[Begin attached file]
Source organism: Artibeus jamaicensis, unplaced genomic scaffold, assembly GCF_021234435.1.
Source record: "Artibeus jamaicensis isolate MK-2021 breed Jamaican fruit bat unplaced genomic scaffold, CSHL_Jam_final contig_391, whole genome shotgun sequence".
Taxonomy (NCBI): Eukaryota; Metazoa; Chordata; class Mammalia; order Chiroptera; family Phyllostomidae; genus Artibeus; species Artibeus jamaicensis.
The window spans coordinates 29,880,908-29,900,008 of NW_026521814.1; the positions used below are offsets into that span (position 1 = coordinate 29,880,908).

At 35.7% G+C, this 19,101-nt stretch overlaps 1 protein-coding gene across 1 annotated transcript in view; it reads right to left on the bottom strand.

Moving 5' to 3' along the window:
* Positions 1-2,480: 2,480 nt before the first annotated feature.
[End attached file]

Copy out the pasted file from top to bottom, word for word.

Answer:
Source organism: Artibeus jamaicensis, unplaced genomic scaffold, assembly GCF_021234435.1.
Source record: "Artibeus jamaicensis isolate MK-2021 breed Jamaican fruit bat unplaced genomic scaffold, CSHL_Jam_final contig_391, whole genome shotgun sequence".
Taxonomy (NCBI): Eukaryota; Metazoa; Chordata; class Mammalia; order Chiroptera; family Phyllostomidae; genus Artibeus; species Artibeus jamaicensis.
The window spans coordinates 29,880,908-29,900,008 of NW_026521814.1; the positions used below are offsets into that span (position 1 = coordinate 29,880,908).

At 35.7% G+C, this 19,101-nt stretch overlaps 1 protein-coding gene across 1 annotated transcript in view; it reads right to left on the bottom strand.

Moving 5' to 3' along the window:
* Positions 1-2,480: 2,480 nt before the first annotated feature.